22. It's different. In Colombia he used Cali Cartel sicarios(Los Pepe's) to go after Pablo. So basically, it was Cartel pitted against Cartel sponsored by the corrupt govt; it wasn't a citizen uprising to push out Cartels.

  23. There have also been rumors/accusations (with no proof ) that the Government was involved in the formation and arming of the self-defense groups. - End of quote

    There's absolutely nothing wrong at all with the government forming and arming the self defense forces.
    In fact, if the Mexican government really has the interests of Mexicans at heart, the idea of such self defense forces should have come from them, long ago.
    As it is, one can see from the pictures in this article that the self defense forces are armed with very primitive weapons compared with the state-of-the-art ones used by the drug cartels.
    But even with such primitive weapons, the heroic people of Mexico are still willing to do battle with these cartels.
    That speaks volumes about the complete ineffectiveness of the Mexican government.
    It's a bloody disgrace!!!!!

  24. 5:09 an expert in subversion do not handle the dirty little details,he just opens the door, the cabelleras kagadas did not have enough weapons to supply the autodefensas even if they voluntarily delivered them. also it does not matter where the AD weapons came from,not to me,and not to them either, as long as the movement keeps up until the AD finish the job as best as possible, what can't be denied is naranjas fingerprints are all over the operations, and it is because of something, he is gone from pena nieto, anybody's guess...

  25. 4:29 oscar naranjo,"giniral" naranjas, was epn's apple of his eyes.
    nobody compares the AD with the pepes, a paramilitary organization absolutely funded by pablo escobar's rival drug traffickers that just wanted to steal his business, acted secretively and had the support of te colombian government; the michoacan autodefensas on the other hand get what they can on their own,do not act at night,do not get much support from the corrupt government owned by the criminals, and do not wear masks to carry on with terrorist operations against anybody, post to your heart's content, no problem,just trying to debunk and find a bigger truth, naranjas is still gone and until better info comes up, we will be wondering why...sir.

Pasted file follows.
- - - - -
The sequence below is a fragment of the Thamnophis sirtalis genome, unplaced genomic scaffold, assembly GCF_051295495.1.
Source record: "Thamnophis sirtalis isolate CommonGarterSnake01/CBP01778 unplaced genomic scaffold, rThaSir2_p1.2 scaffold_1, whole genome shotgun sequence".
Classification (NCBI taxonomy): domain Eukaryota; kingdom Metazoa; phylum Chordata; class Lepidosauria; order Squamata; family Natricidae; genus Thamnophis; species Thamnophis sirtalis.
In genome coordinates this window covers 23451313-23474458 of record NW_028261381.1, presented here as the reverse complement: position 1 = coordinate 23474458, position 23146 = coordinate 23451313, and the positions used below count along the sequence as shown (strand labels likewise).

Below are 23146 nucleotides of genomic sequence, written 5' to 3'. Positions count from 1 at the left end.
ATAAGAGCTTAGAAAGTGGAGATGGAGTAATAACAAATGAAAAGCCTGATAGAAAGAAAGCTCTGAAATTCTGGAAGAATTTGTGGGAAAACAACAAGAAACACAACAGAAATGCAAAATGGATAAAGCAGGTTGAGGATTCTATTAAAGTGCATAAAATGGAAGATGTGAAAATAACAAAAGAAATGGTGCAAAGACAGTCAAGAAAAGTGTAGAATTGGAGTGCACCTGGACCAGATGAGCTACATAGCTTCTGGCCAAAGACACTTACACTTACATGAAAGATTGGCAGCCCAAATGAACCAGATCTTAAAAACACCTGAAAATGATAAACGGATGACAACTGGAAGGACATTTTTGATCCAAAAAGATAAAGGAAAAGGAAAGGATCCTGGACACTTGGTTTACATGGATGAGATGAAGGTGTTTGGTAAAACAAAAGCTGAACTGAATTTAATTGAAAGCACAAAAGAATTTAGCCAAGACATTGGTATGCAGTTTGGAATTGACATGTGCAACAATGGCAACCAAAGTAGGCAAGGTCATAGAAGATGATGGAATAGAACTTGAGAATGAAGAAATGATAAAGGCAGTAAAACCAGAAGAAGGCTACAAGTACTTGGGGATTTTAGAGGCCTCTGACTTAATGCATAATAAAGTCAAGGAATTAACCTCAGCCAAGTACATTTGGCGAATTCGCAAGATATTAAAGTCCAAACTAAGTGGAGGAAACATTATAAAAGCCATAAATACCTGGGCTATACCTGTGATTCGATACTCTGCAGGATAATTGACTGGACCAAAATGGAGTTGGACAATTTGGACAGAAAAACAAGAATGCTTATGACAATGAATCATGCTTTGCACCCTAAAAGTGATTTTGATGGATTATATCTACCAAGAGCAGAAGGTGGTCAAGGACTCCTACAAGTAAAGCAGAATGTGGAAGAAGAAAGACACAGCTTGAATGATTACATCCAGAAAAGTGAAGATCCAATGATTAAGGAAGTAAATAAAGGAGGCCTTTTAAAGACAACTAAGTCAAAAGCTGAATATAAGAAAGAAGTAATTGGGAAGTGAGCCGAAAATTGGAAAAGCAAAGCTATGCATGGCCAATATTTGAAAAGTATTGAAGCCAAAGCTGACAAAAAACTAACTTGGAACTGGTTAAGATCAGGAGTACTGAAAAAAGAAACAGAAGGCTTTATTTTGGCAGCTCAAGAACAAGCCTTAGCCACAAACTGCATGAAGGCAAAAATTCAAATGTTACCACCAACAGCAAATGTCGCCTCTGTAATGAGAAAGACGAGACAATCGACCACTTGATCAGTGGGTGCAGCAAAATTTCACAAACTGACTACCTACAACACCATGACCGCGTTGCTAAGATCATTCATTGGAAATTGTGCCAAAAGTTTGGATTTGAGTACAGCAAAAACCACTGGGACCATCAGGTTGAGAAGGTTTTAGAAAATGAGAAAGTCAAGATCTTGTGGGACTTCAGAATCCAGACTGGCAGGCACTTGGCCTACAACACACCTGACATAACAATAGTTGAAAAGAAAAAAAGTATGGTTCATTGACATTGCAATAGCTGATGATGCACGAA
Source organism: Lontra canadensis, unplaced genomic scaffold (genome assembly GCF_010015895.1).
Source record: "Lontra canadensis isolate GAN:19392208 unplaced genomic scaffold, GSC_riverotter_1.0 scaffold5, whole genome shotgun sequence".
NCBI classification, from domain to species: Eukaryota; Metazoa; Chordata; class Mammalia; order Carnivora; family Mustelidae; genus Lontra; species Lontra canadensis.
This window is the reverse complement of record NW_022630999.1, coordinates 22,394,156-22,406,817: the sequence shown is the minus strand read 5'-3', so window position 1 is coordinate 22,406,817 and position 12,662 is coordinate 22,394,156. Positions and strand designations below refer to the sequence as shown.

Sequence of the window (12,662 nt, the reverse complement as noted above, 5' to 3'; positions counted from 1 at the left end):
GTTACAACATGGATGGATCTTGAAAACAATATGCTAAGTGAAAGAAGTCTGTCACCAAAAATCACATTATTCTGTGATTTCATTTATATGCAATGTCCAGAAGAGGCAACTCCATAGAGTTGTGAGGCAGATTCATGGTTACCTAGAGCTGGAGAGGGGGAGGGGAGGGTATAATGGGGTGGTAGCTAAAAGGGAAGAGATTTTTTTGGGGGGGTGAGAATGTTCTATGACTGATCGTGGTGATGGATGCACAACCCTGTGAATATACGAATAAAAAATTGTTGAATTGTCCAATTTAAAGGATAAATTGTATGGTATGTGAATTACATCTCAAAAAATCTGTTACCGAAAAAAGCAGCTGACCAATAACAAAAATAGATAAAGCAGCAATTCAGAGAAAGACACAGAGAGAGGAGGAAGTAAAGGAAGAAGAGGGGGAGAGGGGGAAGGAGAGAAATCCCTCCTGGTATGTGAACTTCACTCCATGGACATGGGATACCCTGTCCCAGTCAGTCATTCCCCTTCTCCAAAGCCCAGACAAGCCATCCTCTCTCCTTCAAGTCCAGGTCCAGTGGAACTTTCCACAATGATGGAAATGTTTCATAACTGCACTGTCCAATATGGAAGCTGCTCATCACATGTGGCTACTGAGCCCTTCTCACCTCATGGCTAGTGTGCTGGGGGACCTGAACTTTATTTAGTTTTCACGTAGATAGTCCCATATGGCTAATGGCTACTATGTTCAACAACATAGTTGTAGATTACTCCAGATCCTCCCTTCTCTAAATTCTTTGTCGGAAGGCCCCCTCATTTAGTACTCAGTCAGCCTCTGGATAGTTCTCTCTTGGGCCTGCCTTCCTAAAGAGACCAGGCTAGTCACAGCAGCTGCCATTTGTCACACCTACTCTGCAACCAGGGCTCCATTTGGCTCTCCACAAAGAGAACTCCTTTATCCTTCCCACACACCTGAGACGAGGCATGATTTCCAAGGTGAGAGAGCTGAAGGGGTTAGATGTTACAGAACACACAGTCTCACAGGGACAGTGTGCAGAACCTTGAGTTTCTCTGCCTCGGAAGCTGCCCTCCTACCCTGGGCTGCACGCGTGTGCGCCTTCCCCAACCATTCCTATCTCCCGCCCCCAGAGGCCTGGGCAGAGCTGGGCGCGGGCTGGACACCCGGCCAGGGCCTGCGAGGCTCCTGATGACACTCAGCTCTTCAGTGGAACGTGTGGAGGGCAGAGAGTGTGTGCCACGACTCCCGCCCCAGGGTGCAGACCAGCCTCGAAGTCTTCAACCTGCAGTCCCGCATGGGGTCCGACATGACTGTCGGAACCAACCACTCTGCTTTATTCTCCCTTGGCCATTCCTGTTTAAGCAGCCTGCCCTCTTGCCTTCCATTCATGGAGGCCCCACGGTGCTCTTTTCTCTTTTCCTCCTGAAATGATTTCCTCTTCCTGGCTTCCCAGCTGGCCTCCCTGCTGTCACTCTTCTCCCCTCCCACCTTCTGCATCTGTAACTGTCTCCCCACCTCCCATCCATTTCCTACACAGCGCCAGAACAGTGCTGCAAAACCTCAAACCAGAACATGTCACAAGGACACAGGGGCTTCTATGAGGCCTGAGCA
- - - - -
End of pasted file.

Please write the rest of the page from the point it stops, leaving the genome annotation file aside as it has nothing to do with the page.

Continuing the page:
26. Colombia and Mexico are different scenarios.Los Pepes were financed by The Cali cartel they recieved Intel by the Colombian forces and USA Delta Force Spec ops.The Auto Defense recieve arms and money from CJNG and federal government looks the other way. EL Chapo will eventually take over Jalisco and Michiocan

  27. 5:25 chivis recommends to post the times you are answering to, don't hate because the chicks do not like haters, on top of being wrong, that does nothing for your case, you may need an overhaul from top to bottom, so start by painting your toenails a very bright red, and show them! it helps, ask the chick you love the most, but you will need to show your toenails, i am wondering who she may be, are we in love with the same most beautiful woman in the world? i wouldn't blame you, i amthisclose to hating her too for i love her that much, but i will not, ever, that is my choice...


Comments are moderated, refer to policy for more information.
Envía fotos, vídeos, notas, enlaces o información
Todo 100% Anónimo;